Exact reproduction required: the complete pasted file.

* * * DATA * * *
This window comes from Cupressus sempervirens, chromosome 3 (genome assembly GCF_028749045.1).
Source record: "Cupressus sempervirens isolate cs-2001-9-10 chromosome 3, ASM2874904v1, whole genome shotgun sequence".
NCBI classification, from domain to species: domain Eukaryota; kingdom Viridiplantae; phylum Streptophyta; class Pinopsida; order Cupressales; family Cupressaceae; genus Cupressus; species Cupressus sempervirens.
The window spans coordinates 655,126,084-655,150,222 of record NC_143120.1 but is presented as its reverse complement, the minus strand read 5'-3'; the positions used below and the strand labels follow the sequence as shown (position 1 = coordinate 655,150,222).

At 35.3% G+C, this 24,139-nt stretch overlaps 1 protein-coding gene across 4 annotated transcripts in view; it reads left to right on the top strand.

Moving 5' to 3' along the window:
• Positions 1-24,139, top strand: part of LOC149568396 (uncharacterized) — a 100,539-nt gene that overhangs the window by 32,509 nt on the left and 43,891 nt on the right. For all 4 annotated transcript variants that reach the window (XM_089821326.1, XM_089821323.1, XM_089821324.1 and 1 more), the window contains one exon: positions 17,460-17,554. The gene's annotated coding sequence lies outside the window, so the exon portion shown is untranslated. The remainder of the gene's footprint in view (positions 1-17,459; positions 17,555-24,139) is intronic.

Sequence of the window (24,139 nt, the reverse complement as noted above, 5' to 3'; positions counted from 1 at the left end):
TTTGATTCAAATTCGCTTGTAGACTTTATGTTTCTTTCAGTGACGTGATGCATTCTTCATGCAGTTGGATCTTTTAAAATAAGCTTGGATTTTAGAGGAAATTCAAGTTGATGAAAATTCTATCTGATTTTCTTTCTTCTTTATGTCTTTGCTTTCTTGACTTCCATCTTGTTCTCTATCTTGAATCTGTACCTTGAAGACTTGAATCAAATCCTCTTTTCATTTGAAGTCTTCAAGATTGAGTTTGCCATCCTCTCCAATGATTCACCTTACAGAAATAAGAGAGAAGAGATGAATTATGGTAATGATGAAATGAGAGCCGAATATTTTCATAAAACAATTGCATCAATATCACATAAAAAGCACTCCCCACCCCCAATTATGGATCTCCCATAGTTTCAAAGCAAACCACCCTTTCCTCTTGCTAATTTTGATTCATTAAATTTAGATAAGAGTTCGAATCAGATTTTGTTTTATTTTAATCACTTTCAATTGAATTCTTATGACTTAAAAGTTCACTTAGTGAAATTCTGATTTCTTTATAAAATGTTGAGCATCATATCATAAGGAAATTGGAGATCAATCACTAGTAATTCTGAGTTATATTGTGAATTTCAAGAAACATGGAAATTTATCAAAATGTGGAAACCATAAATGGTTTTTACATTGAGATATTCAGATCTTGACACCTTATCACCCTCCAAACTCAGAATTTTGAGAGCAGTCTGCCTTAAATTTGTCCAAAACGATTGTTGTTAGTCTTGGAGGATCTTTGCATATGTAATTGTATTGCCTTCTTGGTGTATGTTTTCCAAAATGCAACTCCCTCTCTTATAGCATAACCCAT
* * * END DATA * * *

This window comes from Cupressus sempervirens, chromosome 3 (genome assembly GCF_028749045.1).
Source record: "Cupressus sempervirens isolate cs-2001-9-10 chromosome 3, ASM2874904v1, whole genome shotgun sequence".
NCBI classification, from domain to species: domain Eukaryota; kingdom Viridiplantae; phylum Streptophyta; class Pinopsida; order Cupressales; family Cupressaceae; genus Cupressus; species Cupressus sempervirens.
The window spans coordinates 655,126,084-655,150,222 of record NC_143120.1 but is presented as its reverse complement, the minus strand read 5'-3'; the positions used below and the strand labels follow the sequence as shown (position 1 = coordinate 655,150,222).

At 35.3% G+C, this 24,139-nt stretch overlaps 1 protein-coding gene across 4 annotated transcripts in view; it reads left to right on the top strand.

Moving 5' to 3' along the window:
• Positions 1-24,139, top strand: part of LOC149568396 (uncharacterized) — a 100,539-nt gene that overhangs the window by 32,509 nt on the left and 43,891 nt on the right. For all 4 annotated transcript variants that reach the window (XM_089821326.1, XM_089821323.1, XM_089821324.1 and 1 more), the window contains one exon: positions 17,460-17,554. The gene's annotated coding sequence lies outside the window, so the exon portion shown is untranslated. The remainder of the gene's footprint in view (positions 1-17,459; positions 17,555-24,139) is intronic.

Sequence of the window (24,139 nt, the reverse complement as noted above, 5' to 3'; positions counted from 1 at the left end):
TTTGATTCAAATTCGCTTGTAGACTTTATGTTTCTTTCAGTGACGTGATGCATTCTTCATGCAGTTGGATCTTTTAAAATAAGCTTGGATTTTAGAGGAAATTCAAGTTGATGAAAATTCTATCTGATTTTCTTTCTTCTTTATGTCTTTGCTTTCTTGACTTCCATCTTGTTCTCTATCTTGAATCTGTACCTTGAAGACTTGAATCAAATCCTCTTTTCATTTGAAGTCTTCAAGATTGAGTTTGCCATCCTCTCCAATGATTCACCTTACAGAAATAAGAGAGAAGAGATGAATTATGGTAATGATGAAATGAGAGCCGAATATTTTCATAAAACAATTGCATCAATATCACATAAAAAGCACTCCCCACCCCCAATTATGGATCTCCCATAGTTTCAAAGCAAACCACCCTTTCCTCTTGCTAATTTTGATTCATTAAATTTAGATAAGAGTTCGAATCAGATTTTGTTTTATTTTAATCACTTTCAATTGAATTCTTATGACTTAAAAGTTCACTTAGTGAAATTCTGATTTCTTTATAAAATGTTGAGCATCATATCATAAGGAAATTGGAGATCAATCACTAGTAATTCTGAGTTATATTGTGAATTTCAAGAAACATGGAAATTTATCAAAATGTGGAAACCATAAATGGTTTTTACATTGAGATATTCAGATCTTGACACCTTATCACCCTCCAAACTCAGAATTTTGAGAGCAGTCTGCCTTAAATTTGTCCAAAACGATTGTTGTTAGTCTTGGAGGATCTTTGCATATGTAATTGTATTGCCTTCTTGGTGTATGTTTTCCAAAATGCAACTCCCTCTCTTATAGCATAACCCAT